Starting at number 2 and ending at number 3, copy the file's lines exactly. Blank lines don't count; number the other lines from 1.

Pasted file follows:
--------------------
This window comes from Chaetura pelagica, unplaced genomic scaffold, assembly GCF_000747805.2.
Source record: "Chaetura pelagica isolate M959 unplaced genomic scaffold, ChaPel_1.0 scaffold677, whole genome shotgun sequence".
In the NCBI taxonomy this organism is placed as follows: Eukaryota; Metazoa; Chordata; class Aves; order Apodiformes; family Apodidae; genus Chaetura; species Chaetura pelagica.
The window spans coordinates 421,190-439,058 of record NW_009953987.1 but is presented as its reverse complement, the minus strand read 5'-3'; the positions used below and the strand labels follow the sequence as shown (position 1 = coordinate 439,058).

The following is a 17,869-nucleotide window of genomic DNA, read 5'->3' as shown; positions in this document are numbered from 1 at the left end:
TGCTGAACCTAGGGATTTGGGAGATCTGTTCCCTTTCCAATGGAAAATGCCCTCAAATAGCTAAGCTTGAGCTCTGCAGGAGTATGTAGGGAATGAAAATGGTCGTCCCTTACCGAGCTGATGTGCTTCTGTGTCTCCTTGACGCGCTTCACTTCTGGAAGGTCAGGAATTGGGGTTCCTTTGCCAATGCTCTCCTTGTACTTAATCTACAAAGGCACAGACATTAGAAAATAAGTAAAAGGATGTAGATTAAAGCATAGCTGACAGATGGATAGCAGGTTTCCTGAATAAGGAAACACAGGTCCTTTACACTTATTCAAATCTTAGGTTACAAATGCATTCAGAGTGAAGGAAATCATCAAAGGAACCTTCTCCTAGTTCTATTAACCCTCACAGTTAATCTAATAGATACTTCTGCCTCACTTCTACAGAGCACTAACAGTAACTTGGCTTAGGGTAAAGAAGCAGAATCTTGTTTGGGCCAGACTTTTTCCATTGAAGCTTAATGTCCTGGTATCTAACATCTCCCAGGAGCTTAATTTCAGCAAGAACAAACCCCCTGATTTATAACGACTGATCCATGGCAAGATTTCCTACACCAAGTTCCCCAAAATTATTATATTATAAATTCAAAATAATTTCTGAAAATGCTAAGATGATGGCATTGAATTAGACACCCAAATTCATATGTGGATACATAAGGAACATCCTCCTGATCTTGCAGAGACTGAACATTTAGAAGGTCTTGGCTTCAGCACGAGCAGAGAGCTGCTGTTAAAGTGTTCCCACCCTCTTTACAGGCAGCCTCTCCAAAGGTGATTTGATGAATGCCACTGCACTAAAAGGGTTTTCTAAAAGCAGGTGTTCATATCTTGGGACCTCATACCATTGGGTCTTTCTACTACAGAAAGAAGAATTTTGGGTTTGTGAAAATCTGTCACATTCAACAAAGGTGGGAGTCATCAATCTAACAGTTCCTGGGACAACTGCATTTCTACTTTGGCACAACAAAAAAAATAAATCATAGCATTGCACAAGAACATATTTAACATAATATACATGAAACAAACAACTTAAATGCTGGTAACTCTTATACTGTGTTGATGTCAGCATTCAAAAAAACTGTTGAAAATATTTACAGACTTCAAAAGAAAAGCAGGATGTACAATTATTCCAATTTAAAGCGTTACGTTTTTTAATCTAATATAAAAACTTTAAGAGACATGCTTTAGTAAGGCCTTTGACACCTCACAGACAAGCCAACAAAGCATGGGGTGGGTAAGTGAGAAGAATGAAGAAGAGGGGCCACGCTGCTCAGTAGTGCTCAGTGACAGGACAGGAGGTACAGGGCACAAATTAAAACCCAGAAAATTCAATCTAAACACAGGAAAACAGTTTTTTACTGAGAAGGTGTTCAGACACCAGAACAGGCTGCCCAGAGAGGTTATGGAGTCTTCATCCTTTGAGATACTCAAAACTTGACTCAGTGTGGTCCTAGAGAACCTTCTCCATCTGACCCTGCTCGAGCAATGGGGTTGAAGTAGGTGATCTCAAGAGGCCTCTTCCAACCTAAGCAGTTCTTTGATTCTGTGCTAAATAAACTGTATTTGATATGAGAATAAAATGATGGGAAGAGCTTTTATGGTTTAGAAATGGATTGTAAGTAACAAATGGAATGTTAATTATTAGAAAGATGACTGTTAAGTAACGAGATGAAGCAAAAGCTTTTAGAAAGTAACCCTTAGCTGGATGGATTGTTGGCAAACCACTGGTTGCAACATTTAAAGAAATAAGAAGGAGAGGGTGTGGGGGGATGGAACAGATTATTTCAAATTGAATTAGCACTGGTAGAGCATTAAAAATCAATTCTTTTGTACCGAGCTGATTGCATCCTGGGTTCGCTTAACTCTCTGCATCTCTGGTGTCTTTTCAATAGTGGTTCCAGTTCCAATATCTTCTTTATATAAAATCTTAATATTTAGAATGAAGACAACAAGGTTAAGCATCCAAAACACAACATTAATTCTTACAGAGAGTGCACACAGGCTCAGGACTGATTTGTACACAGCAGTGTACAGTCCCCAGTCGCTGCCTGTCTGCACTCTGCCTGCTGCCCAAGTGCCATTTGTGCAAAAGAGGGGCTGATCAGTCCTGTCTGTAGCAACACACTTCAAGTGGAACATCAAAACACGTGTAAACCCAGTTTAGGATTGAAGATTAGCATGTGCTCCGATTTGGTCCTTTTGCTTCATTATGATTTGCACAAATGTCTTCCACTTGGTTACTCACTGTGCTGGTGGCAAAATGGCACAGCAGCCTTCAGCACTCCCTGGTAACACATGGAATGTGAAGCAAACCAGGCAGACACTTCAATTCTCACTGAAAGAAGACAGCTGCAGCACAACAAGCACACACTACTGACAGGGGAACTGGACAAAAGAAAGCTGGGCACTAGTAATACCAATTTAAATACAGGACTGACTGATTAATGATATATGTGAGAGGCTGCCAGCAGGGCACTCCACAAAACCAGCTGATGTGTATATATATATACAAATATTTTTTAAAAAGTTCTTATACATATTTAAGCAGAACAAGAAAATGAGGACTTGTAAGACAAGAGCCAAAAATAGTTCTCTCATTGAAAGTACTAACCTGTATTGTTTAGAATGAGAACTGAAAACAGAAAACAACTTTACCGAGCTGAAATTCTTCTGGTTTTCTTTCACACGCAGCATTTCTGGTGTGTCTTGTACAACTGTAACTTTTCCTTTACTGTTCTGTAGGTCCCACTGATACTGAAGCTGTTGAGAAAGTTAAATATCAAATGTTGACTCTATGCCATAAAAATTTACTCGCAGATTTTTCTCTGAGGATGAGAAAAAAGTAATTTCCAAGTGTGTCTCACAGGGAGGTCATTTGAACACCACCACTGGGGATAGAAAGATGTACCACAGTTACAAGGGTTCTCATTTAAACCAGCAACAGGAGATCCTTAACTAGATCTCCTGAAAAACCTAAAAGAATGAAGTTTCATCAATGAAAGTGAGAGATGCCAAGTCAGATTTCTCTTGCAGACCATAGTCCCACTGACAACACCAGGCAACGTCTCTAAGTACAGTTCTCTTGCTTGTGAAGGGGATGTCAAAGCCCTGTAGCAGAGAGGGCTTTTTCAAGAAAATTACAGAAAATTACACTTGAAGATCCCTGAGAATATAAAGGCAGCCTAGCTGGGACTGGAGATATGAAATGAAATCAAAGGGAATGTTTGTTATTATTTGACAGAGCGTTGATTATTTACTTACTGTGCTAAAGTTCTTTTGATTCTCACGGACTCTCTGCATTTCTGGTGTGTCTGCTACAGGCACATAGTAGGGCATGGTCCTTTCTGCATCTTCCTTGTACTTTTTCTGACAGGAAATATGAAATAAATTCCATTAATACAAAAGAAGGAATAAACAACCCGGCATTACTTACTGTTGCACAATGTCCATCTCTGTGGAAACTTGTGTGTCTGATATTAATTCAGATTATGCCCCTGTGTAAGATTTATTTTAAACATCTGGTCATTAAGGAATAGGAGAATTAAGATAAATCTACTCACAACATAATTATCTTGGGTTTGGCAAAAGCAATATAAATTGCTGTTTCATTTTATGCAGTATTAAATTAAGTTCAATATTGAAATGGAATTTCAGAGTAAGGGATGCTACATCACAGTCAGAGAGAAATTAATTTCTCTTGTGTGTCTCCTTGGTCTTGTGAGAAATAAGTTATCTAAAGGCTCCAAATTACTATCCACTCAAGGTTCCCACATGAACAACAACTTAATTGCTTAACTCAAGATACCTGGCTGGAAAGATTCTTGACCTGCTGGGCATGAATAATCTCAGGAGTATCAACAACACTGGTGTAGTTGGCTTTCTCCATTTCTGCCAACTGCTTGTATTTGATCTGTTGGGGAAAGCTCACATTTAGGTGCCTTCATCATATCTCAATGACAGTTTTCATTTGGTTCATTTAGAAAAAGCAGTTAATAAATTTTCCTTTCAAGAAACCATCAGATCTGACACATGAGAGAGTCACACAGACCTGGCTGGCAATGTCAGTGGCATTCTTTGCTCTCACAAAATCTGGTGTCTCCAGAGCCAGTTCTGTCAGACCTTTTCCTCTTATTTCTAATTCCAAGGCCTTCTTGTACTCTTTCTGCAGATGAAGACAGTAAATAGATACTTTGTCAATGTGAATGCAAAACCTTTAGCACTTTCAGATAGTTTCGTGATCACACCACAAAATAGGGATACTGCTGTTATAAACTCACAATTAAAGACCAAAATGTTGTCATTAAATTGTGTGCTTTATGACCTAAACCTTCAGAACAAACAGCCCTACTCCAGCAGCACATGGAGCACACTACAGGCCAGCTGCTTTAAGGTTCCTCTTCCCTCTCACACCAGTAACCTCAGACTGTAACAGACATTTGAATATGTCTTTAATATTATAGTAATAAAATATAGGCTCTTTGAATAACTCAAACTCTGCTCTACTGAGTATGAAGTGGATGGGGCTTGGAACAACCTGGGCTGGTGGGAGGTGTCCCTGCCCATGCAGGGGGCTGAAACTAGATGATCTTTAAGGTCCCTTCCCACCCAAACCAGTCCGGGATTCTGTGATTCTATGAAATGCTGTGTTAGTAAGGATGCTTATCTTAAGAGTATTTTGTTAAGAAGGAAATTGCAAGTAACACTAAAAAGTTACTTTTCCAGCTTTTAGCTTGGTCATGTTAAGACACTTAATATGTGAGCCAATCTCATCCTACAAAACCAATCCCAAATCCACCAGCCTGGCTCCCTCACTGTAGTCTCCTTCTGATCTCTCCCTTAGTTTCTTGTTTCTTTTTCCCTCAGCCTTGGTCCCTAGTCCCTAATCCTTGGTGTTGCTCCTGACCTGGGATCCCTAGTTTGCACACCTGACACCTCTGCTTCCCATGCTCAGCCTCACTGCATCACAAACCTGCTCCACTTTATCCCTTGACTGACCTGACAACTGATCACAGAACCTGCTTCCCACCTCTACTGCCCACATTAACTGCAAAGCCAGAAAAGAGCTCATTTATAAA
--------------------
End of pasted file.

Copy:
Source record: "Chaetura pelagica isolate M959 unplaced genomic scaffold, ChaPel_1.0 scaffold677, whole genome shotgun sequence".
In the NCBI taxonomy this organism is placed as follows: Eukaryota; Metazoa; Chordata; class Aves; order Apodiformes; family Apodidae; genus Chaetura; species Chaetura pelagica.